Stedelijk Amsterdam Restored & Extended

13 Jan

The Museumplein in Amsterdam used to be a scruffy out-of-the-way grassed space, traditionally the site of demonstrations. These days it’s the setting of a feast for the cultured classes of Amsterdam Centrum, with three internationally recognised museums and a world-class concert venue, the Concertgebouw, to its name. The 1885 Rijksmuseum was restored between 2003 and 2012. A national museum, it covers the years 1200 to 2000.

Museum Square - L to R Stedelijk, van Gogh and Rijksmusea

Museumplein Amsterdam – left to right, Stedelijk, van Gogh and Rijksmusea

In 2004 the renovation and extension of the neighbouring 1895 Stedelijk Museum began, running into 2012. At the same time, the Stedelijk changed its organisational style, moving from municipal status to independence in 2006.

The Stedelijk doubled its gallery space with the new building, but as usual, the architecture was controversial. Just like the National Gallery’s extension in London (“a monstrous carbuncle”, said Prince Charles), the design was roundly criticised – a “ridiculous … bathtub” according to Michael Kimmelman, architecture critic for the New York Times. But then, the Eiffel Tower was fiercely criticised at inception too …

Commonly known as "the Bathtub"

Commonly known as “the Bathtub”

The new building has the effect of turning the Stedeljik around, its entrance now in the common cultural space of the Museumplein rather than on the busy Paulus Potterstraat. Home to an extensive collection of twentieth-century and contemporary art, it does indeed resemble a bathtub when viewed from the lofty heights of the critic’s view

http://www.nytimes.com/2012/12/24/arts/design/amsterdams-new-stedelijk-museum.html?_r=2&

but from the user’s perspective, it’s more like the hull of a ship.

Entrance hall

Entrance hall

The ‘legs’ of the bathtub enable a long perspective and natural light as the initial effects. Informative screens, orderly queues, and helpful multi-lingual staff add to a pleasant welcome. The restaurant seems well-used.

Posters of exhibitions at Stedelijk and other museums

Posters of exhibitions at Stedelijk and other museums

The Stedelijk is aware of its contribution to cultural life; its exhibition posters are markers in Dutch typography and design as well as in art.

Dan Flavin neon illuminates the older entrance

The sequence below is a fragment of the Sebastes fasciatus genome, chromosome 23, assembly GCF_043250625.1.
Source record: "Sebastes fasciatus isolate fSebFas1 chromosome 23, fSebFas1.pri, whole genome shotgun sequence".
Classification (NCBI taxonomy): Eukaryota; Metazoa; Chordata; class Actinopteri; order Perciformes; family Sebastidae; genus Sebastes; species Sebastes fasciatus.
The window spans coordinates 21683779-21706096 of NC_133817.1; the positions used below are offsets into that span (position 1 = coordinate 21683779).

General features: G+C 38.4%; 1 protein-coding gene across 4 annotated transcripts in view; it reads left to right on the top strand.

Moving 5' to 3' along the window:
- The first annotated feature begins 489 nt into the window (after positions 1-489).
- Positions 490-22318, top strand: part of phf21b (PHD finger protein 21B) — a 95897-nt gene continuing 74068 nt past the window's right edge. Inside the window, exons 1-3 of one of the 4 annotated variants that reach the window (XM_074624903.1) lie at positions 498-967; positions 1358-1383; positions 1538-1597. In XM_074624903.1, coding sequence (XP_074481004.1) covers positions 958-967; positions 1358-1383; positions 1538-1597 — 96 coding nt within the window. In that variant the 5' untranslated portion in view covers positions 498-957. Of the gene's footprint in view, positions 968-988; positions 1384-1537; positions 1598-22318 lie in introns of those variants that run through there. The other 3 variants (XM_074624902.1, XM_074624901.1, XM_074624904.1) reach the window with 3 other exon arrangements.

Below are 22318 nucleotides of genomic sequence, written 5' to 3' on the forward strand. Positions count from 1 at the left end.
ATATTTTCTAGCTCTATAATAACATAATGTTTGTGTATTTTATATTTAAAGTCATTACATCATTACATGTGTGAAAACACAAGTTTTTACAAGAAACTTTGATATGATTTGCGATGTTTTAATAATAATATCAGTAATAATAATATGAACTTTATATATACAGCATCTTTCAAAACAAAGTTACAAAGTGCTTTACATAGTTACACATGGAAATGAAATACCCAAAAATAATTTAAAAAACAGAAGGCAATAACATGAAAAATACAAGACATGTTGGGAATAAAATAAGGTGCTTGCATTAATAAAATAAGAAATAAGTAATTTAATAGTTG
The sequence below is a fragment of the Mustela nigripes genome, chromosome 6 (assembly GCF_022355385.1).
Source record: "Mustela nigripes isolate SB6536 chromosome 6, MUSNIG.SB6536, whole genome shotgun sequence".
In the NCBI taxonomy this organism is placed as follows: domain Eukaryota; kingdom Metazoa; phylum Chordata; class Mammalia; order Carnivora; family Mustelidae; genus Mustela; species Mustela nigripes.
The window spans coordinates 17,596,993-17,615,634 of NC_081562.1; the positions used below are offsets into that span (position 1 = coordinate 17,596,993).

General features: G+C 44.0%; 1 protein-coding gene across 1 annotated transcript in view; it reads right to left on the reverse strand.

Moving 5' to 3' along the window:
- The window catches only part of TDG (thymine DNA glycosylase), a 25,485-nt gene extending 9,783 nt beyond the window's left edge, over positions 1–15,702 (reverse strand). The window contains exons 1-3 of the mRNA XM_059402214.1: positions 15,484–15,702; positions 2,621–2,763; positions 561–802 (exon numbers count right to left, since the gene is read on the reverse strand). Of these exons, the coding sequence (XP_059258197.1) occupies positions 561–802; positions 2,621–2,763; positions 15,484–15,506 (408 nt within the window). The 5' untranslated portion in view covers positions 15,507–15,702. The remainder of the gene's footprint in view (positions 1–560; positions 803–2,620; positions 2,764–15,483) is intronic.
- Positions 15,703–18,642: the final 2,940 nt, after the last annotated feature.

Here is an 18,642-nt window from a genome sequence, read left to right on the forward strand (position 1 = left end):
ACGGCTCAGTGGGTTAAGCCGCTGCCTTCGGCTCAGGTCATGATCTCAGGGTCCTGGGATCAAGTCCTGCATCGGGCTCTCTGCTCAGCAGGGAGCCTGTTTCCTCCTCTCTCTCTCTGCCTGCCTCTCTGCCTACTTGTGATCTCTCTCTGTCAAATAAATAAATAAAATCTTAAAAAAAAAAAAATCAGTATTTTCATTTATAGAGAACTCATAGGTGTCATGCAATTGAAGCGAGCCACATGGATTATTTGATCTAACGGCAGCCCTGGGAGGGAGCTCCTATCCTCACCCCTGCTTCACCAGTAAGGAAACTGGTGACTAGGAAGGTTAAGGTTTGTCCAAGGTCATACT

Dan Flavin neon illuminates the older entrance

It refers to other aspects of its history too. The white exterior of the new building alludes to the Stedelijk’s early use of the ‘white cube’ convention as exhibition space; a playful approach to the same concept is the candy-pink and mint ice-green neon of Dan Flavin’s work hung on the white entrance staircase.

Five Fives (to Donald Judd), 1965, by Joseph Kosuth underscrutiny

Five Fives (to Donald Judd), 1965, by Joseph Kosuth, under scrutiny

It’s a good contrast with Kosuth’s piece in neon. Kosuth, a minimalist heavyweight, is nevertheless sprinkled with the same fairy-dust by association.

In The Beanery by Edward Kienholz, 1965

In The Beanery by Edward Kienholz, 1965

Art history of a different sort is on show inside Kienholz’s reconstructed early Sixties bar; out in the town, neon and the demise of homophobia can be found colliding, to delicious effect. The original Beanery and the governing charity for Out of the Closet both hail from Los Angeles. Perhaps you need the distance of Amsterdam to gain perspective.

No ordinary charity store on the Jodenbreestraat

On the Jodenbreestraat, not an ordinary charity store

Another piece which uses light is LUST’s projections of news text onto the walls of the gallery, again to playful effect. As you move closer to a specific text box, it increases in size. A neat metaphor for the subjectivity of news media.

http://www.stedelijk.nl/en/exhibitions/typedynamics-jurriaan-schroferlust

Type/Dynamics by design studio LUST inspired by Jurriaan Schrofer

2013 Type/Dynamics by design studio LUST, inspired by Jurriaan Schrofer

The perennial questions about ‘modern art’ – is it art? Emperor’s new clothes? could a five-year old do it? – make their appearance too. Is Jeff Koons’ work anything more than a sneer at popular taste? Is it original? Does it have to be? Given the title, he must be joking when he says his intent is not ironic. Multiple ironies, which sell rather well.

Jeff Koons, Ushering in Banality, inspired by  Hummel figurine ... or ...

Jeff Koons, Ushering in Banality, inspired by Hummel figurine … or …

Though Barbara Campbell who took the photograph from which Koons’ studio worked, didn’t enjoy the joke. See Comment 3 on

http://books.google.co.uk/books?id=_8AddekkdZ8C&pg=PA566&lpg=PA566#v=onepage&q&f=false

The Stedelijk carefully informed us that in this 1980s piece the wood carver from his Italian studio was still permitted to add his signature, a feature absent from Koons’ more recent work.

Police post alongside US Consulate, Museumplein

Police post alongside US Consulate, Museumplein

As you exit from the Stedelijk, across the open space of the Museumplein there’s a clear reminder of the social context for the new building. A police post sits up on sturdy, well-defended legs. Not a deliberate echo of the new building, it keeps watch over the space in front of the US Consulate opposite the Museum. It puts the repurposing of the Museumplein in a different light.

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